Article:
With weak economy, many businesses are deciding they’re in no mood to party hearty for the holidays

CORBIS/Tim Pannell

If you’re in the party business, it’s looking pretty grim for the holidays.

Party planners, caterers and hotels say corporate and individual clients are dialing it back this season, hosting smaller gatherings or canceling their parties altogether.

Big retailers like Target Corp. and Best Buy are eliminating or scaling back their parties in favor of volunteering (Target) or department kitchen potlucks (Best Buy). Minnesota Public Radio is pulling the plug on its holiday party, and so it goes …

“Normally I’d be doing anywhere from 10 to 20 parties this time of year,” says Sara-Ann Kasner, a concierge for Zeller Realty and president of the National Concierge Association. “Usually I’m so busy I can hardly breathe.”

But, in the few days remaining before Christmas, Kasner’s breathing easy. A little too easy.

Some hosting modest lunches instead of extravaganzas
Instead of the grand extravaganzas Kasner typically pulls together, she’s helping her corporate clients host modest lunches, and not much else.

“This also happened after Sept. 11, but we bounced back stronger than ever,” says Kasner. “I can only hope the economy turns around, and we can return to that valued position again.”

Caterers and hotels also are grappling with customers opting for the less-lucrative, downsized company party.

Linda Adam, director of catering sales for D’Amico & Partners, says her company normally would be catering big corporate affairs for 800 to 1,000 people in one of their large venues, such as the Metropolitan Ballroom or the Calhoun Beach Club. But instead, Adam says, D’Amico is seeing smaller, in-home hosted parties.

“Customers are cutting costs,” says Adam. “They might be eliminating the valet, or limiting the bar rather than hosting it. They’re not spending on décor and linens and specialty items like china, glass, and silver. Many are going to a lunch versus a dinner.”

Or canceling altogether.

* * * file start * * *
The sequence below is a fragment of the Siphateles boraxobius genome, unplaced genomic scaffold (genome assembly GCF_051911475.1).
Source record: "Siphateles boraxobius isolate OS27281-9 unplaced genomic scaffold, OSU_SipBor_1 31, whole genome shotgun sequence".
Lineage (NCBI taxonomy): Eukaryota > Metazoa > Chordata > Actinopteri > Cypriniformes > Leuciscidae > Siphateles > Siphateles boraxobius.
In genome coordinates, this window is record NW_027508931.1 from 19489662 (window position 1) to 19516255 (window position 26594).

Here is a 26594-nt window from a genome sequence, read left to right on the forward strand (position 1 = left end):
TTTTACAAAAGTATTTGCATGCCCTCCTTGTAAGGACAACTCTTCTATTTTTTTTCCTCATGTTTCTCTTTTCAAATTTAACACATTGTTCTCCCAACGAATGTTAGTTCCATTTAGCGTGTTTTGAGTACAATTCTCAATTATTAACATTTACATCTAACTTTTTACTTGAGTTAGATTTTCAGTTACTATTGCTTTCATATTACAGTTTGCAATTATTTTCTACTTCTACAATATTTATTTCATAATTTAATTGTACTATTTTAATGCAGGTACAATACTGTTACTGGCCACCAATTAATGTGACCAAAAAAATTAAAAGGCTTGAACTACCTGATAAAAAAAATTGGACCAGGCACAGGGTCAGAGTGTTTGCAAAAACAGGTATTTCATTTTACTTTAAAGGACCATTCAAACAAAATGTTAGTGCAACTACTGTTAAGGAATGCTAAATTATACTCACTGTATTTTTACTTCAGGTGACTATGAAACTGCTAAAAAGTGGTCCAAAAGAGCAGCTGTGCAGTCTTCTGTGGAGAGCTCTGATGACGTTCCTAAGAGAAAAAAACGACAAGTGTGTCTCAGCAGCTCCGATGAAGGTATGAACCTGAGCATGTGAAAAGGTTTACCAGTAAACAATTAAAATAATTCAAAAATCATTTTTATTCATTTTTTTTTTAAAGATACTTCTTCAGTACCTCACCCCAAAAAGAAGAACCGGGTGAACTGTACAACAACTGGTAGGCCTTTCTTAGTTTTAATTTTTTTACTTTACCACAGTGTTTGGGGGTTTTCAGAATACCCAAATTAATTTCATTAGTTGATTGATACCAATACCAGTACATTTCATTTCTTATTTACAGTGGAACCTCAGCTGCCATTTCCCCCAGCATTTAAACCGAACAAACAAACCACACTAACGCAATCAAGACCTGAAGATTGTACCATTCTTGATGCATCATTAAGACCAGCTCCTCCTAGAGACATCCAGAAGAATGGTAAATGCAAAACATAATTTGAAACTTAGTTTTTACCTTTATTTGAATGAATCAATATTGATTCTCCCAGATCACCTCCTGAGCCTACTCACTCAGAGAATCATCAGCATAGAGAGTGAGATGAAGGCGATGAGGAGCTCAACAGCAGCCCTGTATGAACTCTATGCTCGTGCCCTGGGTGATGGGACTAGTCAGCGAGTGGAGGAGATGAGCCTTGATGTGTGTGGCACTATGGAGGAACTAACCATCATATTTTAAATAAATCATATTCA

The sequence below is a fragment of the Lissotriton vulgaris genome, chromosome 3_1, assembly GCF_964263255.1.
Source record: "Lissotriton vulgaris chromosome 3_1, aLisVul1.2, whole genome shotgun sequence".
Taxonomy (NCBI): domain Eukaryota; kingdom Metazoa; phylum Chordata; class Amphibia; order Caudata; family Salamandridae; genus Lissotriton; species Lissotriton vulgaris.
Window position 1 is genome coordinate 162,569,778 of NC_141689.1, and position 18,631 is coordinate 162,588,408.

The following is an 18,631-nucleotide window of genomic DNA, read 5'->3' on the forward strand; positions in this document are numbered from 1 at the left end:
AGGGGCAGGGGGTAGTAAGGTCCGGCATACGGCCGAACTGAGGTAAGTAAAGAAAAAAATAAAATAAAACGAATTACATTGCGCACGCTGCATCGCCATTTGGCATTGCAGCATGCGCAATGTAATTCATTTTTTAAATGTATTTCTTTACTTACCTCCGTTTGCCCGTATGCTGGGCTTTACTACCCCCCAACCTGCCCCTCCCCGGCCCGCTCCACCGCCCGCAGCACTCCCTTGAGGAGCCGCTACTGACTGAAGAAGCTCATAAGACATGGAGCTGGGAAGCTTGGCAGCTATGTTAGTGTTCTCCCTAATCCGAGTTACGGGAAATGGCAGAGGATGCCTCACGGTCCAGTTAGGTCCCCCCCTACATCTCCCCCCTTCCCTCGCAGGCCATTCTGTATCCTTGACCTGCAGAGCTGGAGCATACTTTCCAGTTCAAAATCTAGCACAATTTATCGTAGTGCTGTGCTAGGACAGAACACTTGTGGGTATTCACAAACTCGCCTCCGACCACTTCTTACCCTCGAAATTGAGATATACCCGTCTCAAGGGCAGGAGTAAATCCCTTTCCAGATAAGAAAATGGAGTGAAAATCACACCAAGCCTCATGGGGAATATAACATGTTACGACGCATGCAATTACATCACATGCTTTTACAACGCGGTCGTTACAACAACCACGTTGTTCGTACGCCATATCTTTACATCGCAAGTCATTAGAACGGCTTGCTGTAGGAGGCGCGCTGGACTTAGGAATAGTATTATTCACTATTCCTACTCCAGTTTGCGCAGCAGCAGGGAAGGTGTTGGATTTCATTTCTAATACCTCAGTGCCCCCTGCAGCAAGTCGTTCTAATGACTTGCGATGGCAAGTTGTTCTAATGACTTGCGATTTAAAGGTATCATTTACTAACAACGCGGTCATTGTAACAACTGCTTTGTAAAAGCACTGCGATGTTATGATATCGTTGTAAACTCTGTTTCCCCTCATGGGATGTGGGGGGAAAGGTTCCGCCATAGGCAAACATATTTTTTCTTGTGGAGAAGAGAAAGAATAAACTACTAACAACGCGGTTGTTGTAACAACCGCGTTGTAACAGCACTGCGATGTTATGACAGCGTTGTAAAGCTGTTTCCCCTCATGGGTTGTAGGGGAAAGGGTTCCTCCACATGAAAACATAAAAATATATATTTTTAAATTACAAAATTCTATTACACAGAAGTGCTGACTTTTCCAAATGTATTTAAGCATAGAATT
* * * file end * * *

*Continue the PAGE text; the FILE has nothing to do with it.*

“We’ve had quite a few cancellations compared to last year,” says Benjamin Graves, president of the Graves 601 Hotel in Minneapolis.

Luxury hotel sees 20 percent drop in bookings
Graves says holiday party bookings at his luxury hotel are down 20 percent over last year. He says both small and large companies are canceling. “I don’t think necessarily it’s because they don’t have the money,” says Graves, “but public companies don’t want to be seen as having lavish parties.”

Some companies are forgoing sumptuousness and beefing up their altruism.  Graves says several companies hosting festivities at his hotel are turning the party into fundraisers or food drives. “It’s a new trend I haven’t seen in the past,” says Graves.

Minnesota’s chill on corporate holiday cheer is playing out across the country, according to the most recent holiday party survey conducted by Challenger, Gray and Christmas, a Chicago-based firm that specializes in corporate trends and assisting laid-off executives.

The national survey found a significant drop in the number of companies hosting holiday parties. This year, 77 percent of companies said they’d be holding holiday parties. That’s down from 90 percent last year.

“We’re in a recession, and companies, when they see their revenues drop, usually start cost-cutting programs,” said survey author and CEO John Challenger. “And cost-cutting can reach into every corner of the organization, and often everything comes under the microscope.”

Challenger’s firm contacted 100 companies nationwide for its survey. (He would not say which companies he spoke to in Minnesota.)

Many cutting back rather than canceling
The survey also found that 7 percent of the companies are canceling their parties altogether. And of those still sponsoring gatherings, very few are increasing their party budgets (4 percent). Some (13 percent) are slashing party budgets in half.

Challenger says holiday parties are a way of thanking people for their hard work and should not be scrapped.

“It’s shortsighted to cut parties,” says Challenger. “In the scheme of things, they’re not a huge cost. I don’t think too many employees would feel it’s wrong or untoward to be scaling back. Extravaganzas would be unseemly. But to cut them out all together seems to suggest the company community is not important, and it could be damaging to the culture or morale.”

It looks like at least one Minnesota company still has that holiday party spirit.

Although KSTP-TV just laid off 18 employees late last week, Chairman and CEO Stanley Hubbard says not only will the show go on, but it will not be scaled back in any way. Hubbard says as usual, the party “will be in a very nice place,” though he won’t say where because “then (non-KSTP employees) will come.”

Hubbard says his family, not the company budget, will foot the bill for the party.

“We’ve been doing it since the 1920s, and never missed one yet,” says Hubbard. “People have done good work, and we do what we can to brighten the season. We all are tightening our belts to run efficiently, but at the same time we all want a smile on our face.”

Marisa Helms writes about politics, east metro issues and other topics. She can be reached at mhelms [at] minnpost [dot] com.

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